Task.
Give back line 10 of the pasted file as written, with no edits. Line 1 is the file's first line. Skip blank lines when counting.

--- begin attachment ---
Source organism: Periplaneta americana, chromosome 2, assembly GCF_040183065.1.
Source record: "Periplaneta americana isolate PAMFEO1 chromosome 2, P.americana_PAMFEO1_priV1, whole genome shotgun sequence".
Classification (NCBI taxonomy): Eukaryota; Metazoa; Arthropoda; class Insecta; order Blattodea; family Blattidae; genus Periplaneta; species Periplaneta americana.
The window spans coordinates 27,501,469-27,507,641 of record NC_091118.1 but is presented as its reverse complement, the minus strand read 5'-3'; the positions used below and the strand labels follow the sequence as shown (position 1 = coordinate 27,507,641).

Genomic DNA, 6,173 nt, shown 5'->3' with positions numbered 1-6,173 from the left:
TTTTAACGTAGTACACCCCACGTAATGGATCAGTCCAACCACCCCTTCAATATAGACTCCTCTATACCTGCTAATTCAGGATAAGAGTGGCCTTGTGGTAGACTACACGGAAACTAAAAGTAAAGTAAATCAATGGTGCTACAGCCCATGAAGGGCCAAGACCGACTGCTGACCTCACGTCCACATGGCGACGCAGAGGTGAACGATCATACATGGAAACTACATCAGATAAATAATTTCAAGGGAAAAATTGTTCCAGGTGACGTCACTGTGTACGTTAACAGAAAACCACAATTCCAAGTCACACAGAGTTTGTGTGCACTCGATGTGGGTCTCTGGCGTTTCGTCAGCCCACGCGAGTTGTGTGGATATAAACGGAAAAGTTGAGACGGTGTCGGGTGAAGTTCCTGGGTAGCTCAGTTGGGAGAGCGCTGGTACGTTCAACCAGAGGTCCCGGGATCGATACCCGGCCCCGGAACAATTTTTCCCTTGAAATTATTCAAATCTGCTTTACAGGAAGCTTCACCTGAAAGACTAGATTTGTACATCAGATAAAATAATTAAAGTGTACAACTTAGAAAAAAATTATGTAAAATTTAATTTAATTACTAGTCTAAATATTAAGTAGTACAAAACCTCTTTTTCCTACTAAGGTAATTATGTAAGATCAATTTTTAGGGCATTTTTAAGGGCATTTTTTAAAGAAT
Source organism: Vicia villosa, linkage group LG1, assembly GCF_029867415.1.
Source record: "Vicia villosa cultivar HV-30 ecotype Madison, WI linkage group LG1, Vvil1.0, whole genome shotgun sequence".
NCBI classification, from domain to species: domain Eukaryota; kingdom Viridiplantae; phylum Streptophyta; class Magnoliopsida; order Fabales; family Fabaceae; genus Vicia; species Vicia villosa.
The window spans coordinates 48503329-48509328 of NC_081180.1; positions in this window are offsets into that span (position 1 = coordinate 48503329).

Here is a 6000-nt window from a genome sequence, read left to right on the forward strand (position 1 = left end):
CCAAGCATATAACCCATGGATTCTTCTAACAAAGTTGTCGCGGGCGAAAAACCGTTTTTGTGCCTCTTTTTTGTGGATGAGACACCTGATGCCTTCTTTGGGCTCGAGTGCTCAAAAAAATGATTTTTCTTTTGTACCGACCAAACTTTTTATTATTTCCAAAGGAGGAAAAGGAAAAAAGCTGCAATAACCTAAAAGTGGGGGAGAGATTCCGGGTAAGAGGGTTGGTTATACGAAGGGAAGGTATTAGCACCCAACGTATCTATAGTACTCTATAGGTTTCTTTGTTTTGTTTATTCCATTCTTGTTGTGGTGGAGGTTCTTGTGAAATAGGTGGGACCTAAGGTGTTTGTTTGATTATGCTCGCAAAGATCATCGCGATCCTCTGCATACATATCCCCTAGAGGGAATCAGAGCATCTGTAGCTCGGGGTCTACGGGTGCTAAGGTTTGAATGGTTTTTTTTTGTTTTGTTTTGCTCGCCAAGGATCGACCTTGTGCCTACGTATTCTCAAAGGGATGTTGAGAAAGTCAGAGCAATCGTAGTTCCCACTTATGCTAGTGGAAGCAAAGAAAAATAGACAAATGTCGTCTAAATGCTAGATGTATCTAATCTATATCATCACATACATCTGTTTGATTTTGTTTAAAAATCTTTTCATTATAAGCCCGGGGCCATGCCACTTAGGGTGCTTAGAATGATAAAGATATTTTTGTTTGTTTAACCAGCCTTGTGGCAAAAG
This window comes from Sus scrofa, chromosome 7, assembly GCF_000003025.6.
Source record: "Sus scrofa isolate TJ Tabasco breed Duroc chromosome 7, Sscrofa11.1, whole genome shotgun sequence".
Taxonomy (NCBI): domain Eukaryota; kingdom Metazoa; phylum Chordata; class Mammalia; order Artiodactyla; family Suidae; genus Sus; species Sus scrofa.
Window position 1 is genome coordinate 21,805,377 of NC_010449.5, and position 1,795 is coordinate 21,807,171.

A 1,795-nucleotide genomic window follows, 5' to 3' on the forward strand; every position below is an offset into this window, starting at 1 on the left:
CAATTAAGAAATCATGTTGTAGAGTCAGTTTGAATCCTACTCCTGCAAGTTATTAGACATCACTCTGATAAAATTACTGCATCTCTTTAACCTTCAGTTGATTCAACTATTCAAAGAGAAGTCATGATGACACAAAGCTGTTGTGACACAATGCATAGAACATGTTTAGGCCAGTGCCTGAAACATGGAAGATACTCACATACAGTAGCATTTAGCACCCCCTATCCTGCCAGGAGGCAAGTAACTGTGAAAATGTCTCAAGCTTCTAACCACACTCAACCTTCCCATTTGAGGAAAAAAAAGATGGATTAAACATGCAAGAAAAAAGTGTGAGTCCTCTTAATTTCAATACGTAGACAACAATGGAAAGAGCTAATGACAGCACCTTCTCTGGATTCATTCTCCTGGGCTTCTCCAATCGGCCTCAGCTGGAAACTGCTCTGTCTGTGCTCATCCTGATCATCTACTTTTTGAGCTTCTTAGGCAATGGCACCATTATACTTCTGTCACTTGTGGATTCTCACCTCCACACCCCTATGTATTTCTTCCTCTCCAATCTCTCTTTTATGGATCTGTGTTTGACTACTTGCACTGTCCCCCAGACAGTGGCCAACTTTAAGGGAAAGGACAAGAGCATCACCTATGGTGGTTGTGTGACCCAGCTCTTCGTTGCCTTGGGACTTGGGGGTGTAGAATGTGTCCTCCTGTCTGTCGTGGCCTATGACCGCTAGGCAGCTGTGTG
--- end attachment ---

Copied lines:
The window spans coordinates 48503329-48509328 of NC_081180.1; positions in this window are offsets into that span (position 1 = coordinate 48503329).